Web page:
Over the next two months, the budget will be analyzed, debated and reshaped before being approved by the city council. I found it useful to read the proposed budget in its current form to get a sense of city staff priorities, and also to try to anticipate how much churn the budget will go through before the final vote is taken.
The 2012 city budget is the final plan to be authored under Limardi, who will depart his position around the end of the year. Unsurprisingly, the proposed budget looks a lot like the city budgets of the last few years, though, unlike last years's budget, this one contains no proposed property tax increase. For all the hue and cry during the last mayoral election about the city finances, my conclusion in reviewing the draft budget is similar now as then -- the city is and has been operating fairly efficiently.
Fewer full-time employees
For example, the proposed 2012 budget has a reduced city staff payroll, down to 274 from 278 full-time equivalent (FTE) jobs. However, the trend line already started in the downward direction five years ago, when the city employed more than 317 FTEs. Now, having one staffer for every 110 citizens might be higher than some other communities, but that number incorporates our full fire, police, water, sewer and other roles.
The proposed budget has a nearly-identical $52 million in expenditures for the city's daily operations. It differs from the 2011 budget in the area of capital improvements, where the proposed budget has a reduction by 60 percent, down from $19.4 million to $7.8 million. The change is based in part on ongoing discussions around improvements for the water treatment plant.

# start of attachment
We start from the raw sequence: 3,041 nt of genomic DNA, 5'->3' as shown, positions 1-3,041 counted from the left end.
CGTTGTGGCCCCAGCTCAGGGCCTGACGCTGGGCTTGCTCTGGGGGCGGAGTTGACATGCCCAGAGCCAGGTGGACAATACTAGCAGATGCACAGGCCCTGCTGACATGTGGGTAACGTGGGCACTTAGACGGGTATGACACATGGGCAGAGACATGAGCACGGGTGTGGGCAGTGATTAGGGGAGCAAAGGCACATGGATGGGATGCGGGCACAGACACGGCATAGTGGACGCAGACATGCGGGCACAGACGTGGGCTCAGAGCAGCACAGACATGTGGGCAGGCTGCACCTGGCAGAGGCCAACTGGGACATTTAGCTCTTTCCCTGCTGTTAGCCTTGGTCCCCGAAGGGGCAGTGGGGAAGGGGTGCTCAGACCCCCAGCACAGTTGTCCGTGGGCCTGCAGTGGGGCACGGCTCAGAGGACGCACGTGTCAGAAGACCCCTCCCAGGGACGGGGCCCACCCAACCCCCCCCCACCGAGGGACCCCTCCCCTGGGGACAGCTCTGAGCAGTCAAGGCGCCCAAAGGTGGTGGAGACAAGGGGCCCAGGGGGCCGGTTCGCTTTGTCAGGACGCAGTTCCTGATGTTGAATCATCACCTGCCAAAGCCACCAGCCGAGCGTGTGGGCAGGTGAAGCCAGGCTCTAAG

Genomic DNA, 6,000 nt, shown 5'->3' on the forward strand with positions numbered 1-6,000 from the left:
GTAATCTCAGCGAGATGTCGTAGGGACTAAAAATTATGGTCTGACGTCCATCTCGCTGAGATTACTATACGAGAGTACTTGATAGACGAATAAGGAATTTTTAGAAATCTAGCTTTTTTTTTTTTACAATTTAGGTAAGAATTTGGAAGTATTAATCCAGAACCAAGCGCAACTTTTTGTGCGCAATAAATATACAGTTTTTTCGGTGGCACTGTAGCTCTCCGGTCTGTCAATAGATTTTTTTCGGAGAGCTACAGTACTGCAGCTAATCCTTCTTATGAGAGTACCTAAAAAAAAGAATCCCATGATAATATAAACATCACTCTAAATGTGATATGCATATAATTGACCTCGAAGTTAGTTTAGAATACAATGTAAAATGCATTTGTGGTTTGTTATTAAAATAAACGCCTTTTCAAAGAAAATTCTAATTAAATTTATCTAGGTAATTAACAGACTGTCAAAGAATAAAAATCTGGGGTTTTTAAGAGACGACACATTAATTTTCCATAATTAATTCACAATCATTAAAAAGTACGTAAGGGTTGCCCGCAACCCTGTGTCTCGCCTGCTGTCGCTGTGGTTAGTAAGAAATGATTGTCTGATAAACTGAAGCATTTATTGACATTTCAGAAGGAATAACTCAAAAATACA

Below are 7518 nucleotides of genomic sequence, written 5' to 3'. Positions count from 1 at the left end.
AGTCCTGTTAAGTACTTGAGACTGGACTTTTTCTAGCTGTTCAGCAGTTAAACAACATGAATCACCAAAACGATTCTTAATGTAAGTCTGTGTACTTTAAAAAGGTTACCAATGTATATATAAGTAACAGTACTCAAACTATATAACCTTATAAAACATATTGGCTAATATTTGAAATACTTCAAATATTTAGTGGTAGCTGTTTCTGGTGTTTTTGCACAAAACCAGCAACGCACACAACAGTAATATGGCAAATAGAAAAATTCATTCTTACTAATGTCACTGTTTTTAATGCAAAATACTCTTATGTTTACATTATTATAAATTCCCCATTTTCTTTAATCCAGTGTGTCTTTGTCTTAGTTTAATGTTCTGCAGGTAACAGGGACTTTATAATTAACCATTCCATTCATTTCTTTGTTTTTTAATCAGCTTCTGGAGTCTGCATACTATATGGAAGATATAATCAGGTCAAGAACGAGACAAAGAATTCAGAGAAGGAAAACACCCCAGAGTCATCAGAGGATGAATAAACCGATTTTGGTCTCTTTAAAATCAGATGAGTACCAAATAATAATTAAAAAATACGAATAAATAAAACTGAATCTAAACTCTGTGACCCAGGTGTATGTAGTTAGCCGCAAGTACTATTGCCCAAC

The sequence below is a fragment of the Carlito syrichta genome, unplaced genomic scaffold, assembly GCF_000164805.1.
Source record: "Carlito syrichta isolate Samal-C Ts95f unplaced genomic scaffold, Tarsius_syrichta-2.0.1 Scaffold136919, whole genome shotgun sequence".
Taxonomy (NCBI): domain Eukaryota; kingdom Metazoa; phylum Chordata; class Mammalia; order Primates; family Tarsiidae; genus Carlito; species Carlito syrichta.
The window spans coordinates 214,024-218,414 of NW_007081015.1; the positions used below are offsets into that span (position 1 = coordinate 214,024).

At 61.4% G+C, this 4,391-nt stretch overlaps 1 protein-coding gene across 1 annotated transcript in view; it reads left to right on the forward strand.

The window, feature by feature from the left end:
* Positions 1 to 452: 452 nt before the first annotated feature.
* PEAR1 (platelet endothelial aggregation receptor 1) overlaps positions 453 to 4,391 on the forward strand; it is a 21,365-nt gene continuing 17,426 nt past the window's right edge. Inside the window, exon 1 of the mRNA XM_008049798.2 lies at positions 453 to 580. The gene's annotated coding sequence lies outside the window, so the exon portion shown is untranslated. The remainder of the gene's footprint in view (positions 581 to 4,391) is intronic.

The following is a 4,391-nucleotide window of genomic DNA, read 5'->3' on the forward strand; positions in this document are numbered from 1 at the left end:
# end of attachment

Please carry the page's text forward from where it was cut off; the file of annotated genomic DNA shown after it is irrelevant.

Water and sewer rate increases considered
Speaking of water, though, the city is considering rate increases for both water and sewers. The water increase is a nominal 1.6 percent, but for sewers, a 40 percent increase for residential customers is proposed in 2012, towards an eventual proposed doubling of the rate by 2014.
The sewer budget also contemplates issuing $5 million in debt to fund major improvements, at least until the rate-doubling comes into play. Meanwhile, the sewer department is decreasing its staff size. Residents brought up sewer lining, rodding and replacement but I don't see anything about reimbursements, paying for individual line clearing, or anything else discussed before the election in this proposal.
City will use reserve funds
There are some election themes playing out, though. The proposed 2012 budget would end the year with $33.6 million in various reserve funds, down from a reserve level expected to be $36.7 million at the end of 2011, and $35.4 million going into 2011. Of the net change, $475,000 is allocated to Highland Park Public Library projects, and $346,000 to cover shortfall at the Highland Park Country Club.
The good news in all of this is that the city is expected to end 2011 with higher reserves than it started the year with, the result of higher-than-anticipated revenues from sales taxes and other sources.
Traffic infraction revenue
One thing that surprised me in the full budget, which runs hundreds of pages long, was the anticipated revenue from various traffic infractions. Parking and traffic fines add up to $516,000 in revenue, but the red light cameras at US41 and Park Avenue alone bring in an anticipated additional $550,000. I would have thought all the cell phone holders and me-first downtown drivers would provide ample additional revenue opportunity for our police, more than the eye in the sky on the highway.
In the coming weeks, our newly-elected mayor and councilmen will have the opportunity to help shape the final budget. My bet is the end result will look a lot like the proposal, even if some of the funding ends up in different buckets. No new taxes are good, but if that is accomplished by raising fees and reducing reserves, it isn't really different from how the city has operated the last few years.